Dads struggle to shed their 'baby weight'
The struggle of new mothers to shed their "baby weight" is so well documented that the market is saturated with books, DVDs and experts proffering advice.
Little consideration on the matter has historically been given to the father, perhaps for obvious reasons.
But research has found that men put on an average of one and a half stone after having a child.
A lack of time to exercise, increased consumption of takeaway meals and sleepless nights are to blame as pressures mount on the "modern dad".
The study found that 40pc of new fathers are unable to pull their weight in the family home because they are so exhausted.
One in 10 has to "gear himself up" to rejoin family life at the end of the working day and one quarter admit having to sneak in naps on week days in order to cope. A fifth have fallen asleep whilst reading to their children.
Paul Keenan of Benenden Healthcare, which carried out the study with the Men's Health Forum, said the modern lifestyle was having an impact on fatherhood.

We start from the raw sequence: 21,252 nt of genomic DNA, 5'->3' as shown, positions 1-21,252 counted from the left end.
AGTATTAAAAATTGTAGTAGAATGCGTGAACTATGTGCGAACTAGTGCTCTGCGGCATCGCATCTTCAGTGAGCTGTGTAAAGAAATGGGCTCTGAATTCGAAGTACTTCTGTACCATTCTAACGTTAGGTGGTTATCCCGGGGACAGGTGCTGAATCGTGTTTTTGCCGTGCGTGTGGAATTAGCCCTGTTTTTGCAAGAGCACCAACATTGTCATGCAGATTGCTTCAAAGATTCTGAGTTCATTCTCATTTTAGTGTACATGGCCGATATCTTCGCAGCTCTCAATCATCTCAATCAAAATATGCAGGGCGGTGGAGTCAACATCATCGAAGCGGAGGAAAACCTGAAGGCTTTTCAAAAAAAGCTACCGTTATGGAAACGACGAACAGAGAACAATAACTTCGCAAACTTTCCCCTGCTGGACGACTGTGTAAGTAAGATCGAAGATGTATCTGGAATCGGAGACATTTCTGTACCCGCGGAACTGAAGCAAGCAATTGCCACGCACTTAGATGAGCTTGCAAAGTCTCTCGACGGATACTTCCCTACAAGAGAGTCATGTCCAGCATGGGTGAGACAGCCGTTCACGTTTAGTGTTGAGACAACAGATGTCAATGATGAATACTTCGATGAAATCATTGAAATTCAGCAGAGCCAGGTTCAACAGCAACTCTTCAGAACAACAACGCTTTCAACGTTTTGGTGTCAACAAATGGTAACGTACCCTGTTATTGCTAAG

"As we approach Father's Day, we discover that the modern dad's health is suffering under the strain from diverging pressures such as work and family life," he said.
"As a result, dads are taking shortcuts with their diets, leading to increased weight, more sedentary lifestyle and eventually running the risk of health scares."
Researchers warned the family unit was suffering as a result, with many fathers claiming they felt too fed up or too tired to play with their children and admitting they snapped at them as a result of being over worked and under nourished.
Adrienne Burgess, joint CEO of the UK-based Fatherhood Institute, said: "When a child is born, most men, just like the mothers, are running around from morning until night and become far more home-focused.
"It is really up to both parents to make time for the other to get out and go for a jog or go to the gym."
But while the strain of having a new baby is blamed for the initial weight gain, research suggests the extra pounds are rarely shed.
Dr Ian Banks, president of the Men's Health Forum, said: "Men are facing an uphill struggle with their health when they become fathers.
"We're saying you only live once.
"If you want to be around to see your kids grow up, you need to stay healthy."